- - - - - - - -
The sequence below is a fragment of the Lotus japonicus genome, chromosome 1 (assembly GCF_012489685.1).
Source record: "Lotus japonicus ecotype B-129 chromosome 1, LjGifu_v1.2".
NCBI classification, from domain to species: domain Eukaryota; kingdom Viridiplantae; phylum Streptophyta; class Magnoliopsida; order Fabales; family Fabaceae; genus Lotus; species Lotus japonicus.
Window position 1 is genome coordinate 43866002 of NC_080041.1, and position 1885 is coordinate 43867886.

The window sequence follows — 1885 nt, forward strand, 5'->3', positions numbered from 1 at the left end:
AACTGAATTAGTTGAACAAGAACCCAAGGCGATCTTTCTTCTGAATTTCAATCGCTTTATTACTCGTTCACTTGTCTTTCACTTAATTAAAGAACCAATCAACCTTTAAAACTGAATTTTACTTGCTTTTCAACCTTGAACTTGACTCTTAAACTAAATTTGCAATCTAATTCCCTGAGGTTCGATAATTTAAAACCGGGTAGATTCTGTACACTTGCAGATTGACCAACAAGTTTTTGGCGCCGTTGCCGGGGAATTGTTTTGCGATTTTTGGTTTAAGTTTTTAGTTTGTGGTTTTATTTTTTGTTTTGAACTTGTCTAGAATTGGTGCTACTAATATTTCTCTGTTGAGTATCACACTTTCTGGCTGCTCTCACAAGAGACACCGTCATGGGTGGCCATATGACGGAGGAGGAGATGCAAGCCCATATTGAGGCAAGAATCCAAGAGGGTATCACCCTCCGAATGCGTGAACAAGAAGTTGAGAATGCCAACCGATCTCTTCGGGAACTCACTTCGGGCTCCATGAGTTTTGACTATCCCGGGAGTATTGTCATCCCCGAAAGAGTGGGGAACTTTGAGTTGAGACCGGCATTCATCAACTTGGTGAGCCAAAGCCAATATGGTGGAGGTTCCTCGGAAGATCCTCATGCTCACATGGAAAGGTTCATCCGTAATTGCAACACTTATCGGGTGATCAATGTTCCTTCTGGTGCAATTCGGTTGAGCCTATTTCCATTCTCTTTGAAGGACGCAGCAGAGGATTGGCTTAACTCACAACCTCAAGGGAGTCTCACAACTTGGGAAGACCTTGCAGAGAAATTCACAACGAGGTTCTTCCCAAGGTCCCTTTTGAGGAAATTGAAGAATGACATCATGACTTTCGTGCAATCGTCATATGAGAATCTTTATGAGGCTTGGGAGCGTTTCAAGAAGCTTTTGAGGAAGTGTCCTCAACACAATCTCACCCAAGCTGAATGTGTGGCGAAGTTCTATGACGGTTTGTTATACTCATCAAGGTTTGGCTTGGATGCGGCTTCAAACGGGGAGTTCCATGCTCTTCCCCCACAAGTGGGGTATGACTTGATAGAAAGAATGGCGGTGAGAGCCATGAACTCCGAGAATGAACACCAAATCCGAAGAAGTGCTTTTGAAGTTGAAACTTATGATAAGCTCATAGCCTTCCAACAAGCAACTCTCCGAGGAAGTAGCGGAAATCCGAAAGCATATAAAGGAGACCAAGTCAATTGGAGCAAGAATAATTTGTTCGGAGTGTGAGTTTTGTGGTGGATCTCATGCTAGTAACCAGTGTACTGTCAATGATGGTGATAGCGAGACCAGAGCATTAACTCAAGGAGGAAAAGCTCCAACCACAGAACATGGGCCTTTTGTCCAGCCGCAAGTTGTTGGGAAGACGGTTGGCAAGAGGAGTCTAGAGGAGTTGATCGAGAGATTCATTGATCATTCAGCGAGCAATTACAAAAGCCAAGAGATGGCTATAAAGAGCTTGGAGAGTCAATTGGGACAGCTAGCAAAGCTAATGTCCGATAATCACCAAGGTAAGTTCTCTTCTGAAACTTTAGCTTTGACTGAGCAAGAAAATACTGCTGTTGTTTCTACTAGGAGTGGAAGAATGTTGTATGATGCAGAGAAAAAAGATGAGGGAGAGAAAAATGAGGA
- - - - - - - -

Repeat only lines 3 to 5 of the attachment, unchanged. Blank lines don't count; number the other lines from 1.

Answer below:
NCBI classification, from domain to species: domain Eukaryota; kingdom Viridiplantae; phylum Streptophyta; class Magnoliopsida; order Fabales; family Fabaceae; genus Lotus; species Lotus japonicus.
Window position 1 is genome coordinate 43866002 of NC_080041.1, and position 1885 is coordinate 43867886.

The window sequence follows — 1885 nt, forward strand, 5'->3', positions numbered from 1 at the left end: